photo by Jason Briscoe on Unsplash, used with permission
The Drying of Sheets in the Wind
When the world seems in a mess and you wax sanctimonious, railing at the ills of those who make it less harmonious, remember that life’s curses are only temporary. When world events eat at your mind and the world feels scary, remember bed sheets on the line, drying in the sun— the sound of flapping in the wind as their drying was done.
The smell of bright clean sunlight on each wind-softened fold, or the cracking of their ice crystals stiffening in the cold.
Remember their warmth around you, fresh from mother’s mangle? Snapping them out in the air, her bracelets’s harmonious jangle? Her even movements folding them, then spreading them once more for you to slip into your bed as she stood at the door, storybook in hand for that nightly big procession through story after story, read in that grand progression of venturings into a world that seemed so vast and magic, long before you knew the world to also be so tragic.
Let memories of your mother still be a comfort to you— with memories of fresh white sheets. And let them both renew you.
As each wispy object she attaches to her face, these extraneous objects seem somewhat out of place. They flutter from her eyelids like moths before the flame— just the opening number in her makeup game.
As she smooths on her concealer, then powders over all, she does not see me watching her out here in the hall. Never does she hesitate. Brushes grow ever finer as she patiently applies shadow and eye liner.
She does it all so expertly with such consistent flair, then carefully begins to work to rearrange her hair. A little mousse to set the curls, a little spray of mist and she’s prepared a face that is ready to be kissed.
When she comes home, the hair is mussed, one eyelash is askew. One eyelid seems to be of a slightly lighter hue. Although her hairdo’s fallen, still her mood seems somewhat lighter. Her lipstick gone, and yet somehow her color seems much brighter.
One little word transforms a girl to another realm. Makes an unsure teenager the captain at the helm. Just change “make up” to “make out” and her heart takes wing. And woe to any parent who notices a thing!
I feel the promise of rain in the gusting wind, and in that far off wail of babies tired of the family gathering, wanting their mothers to themselves. Mother’s Day in Mexico is a three-day strung-out affair* stretched out over the motherly memories of Gringos and Mexicanos.
Flowers fill the aisles of Costco and then melt into the populace, streaming out in grocery carts by the threes
to mothers and grandmothers and great-grandmothers. Pink cakes with chocolate scribbles fill huge center bins at Walmart, appreciation of mothers being a going commercial concern all over the chainstore world.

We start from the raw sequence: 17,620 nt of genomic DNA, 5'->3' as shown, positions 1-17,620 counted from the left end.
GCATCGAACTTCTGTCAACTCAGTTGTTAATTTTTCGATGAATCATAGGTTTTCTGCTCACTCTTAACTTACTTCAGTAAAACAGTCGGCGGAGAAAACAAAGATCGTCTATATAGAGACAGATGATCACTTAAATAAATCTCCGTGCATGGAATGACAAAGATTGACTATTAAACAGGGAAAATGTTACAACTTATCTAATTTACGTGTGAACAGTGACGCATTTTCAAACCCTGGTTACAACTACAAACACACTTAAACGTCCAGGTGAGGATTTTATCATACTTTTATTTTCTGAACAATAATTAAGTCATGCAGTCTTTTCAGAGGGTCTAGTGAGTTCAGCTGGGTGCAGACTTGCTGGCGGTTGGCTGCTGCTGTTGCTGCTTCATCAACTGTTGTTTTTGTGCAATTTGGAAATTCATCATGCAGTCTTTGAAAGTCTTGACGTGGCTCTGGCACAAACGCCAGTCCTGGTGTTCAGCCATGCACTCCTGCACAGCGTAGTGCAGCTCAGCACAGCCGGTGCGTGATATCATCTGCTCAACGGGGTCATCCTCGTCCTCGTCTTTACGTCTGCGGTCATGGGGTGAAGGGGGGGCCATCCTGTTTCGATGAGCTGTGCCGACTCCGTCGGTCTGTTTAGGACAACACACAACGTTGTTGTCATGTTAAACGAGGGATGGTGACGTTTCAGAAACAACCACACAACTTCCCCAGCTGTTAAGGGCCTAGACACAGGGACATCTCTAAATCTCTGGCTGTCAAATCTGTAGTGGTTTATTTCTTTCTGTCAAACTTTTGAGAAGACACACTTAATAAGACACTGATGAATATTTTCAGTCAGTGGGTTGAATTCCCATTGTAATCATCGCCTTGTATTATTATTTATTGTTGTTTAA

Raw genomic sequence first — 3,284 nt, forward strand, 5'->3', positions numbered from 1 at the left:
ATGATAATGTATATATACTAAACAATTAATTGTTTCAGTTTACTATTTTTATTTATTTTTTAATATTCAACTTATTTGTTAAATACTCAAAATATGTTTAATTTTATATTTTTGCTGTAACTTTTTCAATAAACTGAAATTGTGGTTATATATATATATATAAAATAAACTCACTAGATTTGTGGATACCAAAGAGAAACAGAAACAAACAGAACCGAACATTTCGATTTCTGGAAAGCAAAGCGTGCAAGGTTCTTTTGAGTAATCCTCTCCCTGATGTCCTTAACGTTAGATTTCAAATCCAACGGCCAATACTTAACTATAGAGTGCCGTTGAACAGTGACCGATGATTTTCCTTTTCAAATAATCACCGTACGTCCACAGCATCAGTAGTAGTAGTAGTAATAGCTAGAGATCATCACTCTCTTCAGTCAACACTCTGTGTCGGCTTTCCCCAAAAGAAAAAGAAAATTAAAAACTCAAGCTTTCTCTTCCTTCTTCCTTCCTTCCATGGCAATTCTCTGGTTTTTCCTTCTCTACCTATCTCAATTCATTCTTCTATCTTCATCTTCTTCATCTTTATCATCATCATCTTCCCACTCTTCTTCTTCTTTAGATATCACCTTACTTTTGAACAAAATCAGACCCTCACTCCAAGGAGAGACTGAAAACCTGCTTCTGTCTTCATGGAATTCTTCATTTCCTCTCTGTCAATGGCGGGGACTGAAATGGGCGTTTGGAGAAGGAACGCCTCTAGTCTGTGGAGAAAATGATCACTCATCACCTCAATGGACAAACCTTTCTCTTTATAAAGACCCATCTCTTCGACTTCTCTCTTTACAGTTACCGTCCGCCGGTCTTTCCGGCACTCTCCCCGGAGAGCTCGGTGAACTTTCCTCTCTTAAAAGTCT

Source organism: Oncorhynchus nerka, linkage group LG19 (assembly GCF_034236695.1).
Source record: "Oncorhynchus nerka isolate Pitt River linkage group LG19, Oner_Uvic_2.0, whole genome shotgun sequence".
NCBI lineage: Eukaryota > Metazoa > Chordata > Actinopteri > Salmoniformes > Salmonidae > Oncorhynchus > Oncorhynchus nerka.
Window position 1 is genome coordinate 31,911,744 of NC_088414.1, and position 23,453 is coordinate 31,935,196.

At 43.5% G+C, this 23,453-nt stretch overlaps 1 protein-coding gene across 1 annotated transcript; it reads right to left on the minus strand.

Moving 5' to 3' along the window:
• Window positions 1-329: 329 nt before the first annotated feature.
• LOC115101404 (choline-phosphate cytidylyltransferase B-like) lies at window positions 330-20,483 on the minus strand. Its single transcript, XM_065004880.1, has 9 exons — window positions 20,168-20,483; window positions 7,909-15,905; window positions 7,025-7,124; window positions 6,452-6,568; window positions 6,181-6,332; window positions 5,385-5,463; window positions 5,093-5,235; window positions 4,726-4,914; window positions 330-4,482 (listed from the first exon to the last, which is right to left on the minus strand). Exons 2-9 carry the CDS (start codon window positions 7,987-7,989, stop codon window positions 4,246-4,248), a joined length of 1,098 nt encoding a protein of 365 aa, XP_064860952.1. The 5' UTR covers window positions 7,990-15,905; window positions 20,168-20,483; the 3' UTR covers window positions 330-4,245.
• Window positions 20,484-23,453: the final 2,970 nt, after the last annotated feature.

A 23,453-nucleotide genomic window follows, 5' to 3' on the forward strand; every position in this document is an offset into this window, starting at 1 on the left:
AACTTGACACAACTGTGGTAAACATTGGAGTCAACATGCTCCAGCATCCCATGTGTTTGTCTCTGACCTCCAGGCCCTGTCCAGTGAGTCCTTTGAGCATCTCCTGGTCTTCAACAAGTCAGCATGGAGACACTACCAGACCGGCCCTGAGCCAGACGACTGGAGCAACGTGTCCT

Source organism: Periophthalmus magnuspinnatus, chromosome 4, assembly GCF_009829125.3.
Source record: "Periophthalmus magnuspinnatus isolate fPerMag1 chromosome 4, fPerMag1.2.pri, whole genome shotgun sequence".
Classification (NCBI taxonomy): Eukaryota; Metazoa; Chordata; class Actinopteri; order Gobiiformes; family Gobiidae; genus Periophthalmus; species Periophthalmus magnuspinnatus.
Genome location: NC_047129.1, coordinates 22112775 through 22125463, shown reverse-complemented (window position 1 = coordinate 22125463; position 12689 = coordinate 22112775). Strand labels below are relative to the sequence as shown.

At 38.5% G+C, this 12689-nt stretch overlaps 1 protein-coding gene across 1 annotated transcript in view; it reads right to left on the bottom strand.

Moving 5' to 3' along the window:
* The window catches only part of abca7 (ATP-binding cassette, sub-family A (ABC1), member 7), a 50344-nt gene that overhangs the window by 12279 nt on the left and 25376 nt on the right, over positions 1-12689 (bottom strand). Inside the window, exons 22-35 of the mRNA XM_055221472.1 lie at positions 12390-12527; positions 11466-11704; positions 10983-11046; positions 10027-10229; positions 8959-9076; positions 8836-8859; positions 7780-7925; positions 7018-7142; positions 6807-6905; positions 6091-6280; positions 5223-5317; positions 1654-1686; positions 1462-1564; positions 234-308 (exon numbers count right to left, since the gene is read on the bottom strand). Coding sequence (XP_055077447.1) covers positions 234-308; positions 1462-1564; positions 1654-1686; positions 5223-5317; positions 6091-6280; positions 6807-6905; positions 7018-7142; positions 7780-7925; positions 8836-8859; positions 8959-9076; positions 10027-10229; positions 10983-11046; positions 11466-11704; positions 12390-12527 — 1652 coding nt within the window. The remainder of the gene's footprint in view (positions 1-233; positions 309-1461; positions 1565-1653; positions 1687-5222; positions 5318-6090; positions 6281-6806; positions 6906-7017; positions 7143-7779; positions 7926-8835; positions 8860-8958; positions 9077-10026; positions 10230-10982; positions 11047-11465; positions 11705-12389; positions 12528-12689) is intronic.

My mother I nestle in my memory like a beautiful uncut gem. I trim off what ugly parts there might have been. Rough stone falls away from the faceted center until there she is, finished, refined in memory,
the way that she would want to be– every hair in place, lipstick carefully aligned over a silly Erma Bombeck grin, a small dog in her lap.
Or, better, wipe off the lipstick and muss the hair. That same dog stretched out, fencing in her stomach, waist and thigh as she lies spread careless on the sofa, asleep, a book having just fallen from her hand.
*By way of a short explanation, Mother’s day in Mexico is always celebrated on May 10, whereas by those expats such as myself who grew up in the U.S., it is celebrated on the second Sunday in May, which this year fell on May 12.
This is my brother-in-law Jim being silly for illustrative purposes only. jdbphoto
Family Christmas: Reporting the Action
We’re resplendent with family dripping like jewels— gaudy ones, nosy ones, darlings and fools. They group ’round the Christmas tree, collect in groups. Grandpa stands proudly while Uncle Al stoops. The aunties are formidable with demands: a nip for their toddy, while meanwhile their hands examine the silver, the linen and lace, draw dust trails with fingers and make a shocked face.
Why do we anticipate this all year long? When families gather, it’s bound to go wrong. And yet it goes on countless year after year. We call each one “sweetheart” or “darling’ or “dear.” We carve up the turkey, deliver the blessing, serve up the cranberries, yams and the dressing. We nod our heads “yes” and agree with the prattling, try to avoid unavoidable battling.
They open our presents and do not dare spurn them, yet we know in our minds that they’ll surely return them. The children are running and fussing and fighting, the parents regretting that they’re overnighting. Your sister’s dog likes to beat up on yours. He lies on his back, pinned down with all fours. Meanwhile you give thanks for all you are worth that tomorrow, again, there will be “Peace on Earth.”
The prompt words today are resplendent, formidable, anticipate and family.
My father on vacation was robotic in his thrust. His modus operandi was to get there or to bust— another hundred miles or so before we stopped to sup, and we rarely got a room before the moon was up!
When he hit the highway, he became another man. No mere roadside attraction could deflect his driving plan. In those days of two-lane traffic and a speed limit of fifty, he thought five hundred miles a day sounded rather nifty.
Fathers prone to threaten, who hit and rage and cuss are, I fear, too often too ubiquitous. But this was not my father. Rage was not his style. He simply had addictions to mile after mile!
My dad was generous and fun. He told a story well, but to take a trip with him was nothing short of Hell. His proclivity to “get there,” I fear was never curable, and so family vacations were just barely endurable!
My sisters and I with my dad. He didn’t usually look this grim!
The prompt words today are highway, durable, robot and ubiquitous. Here are the links: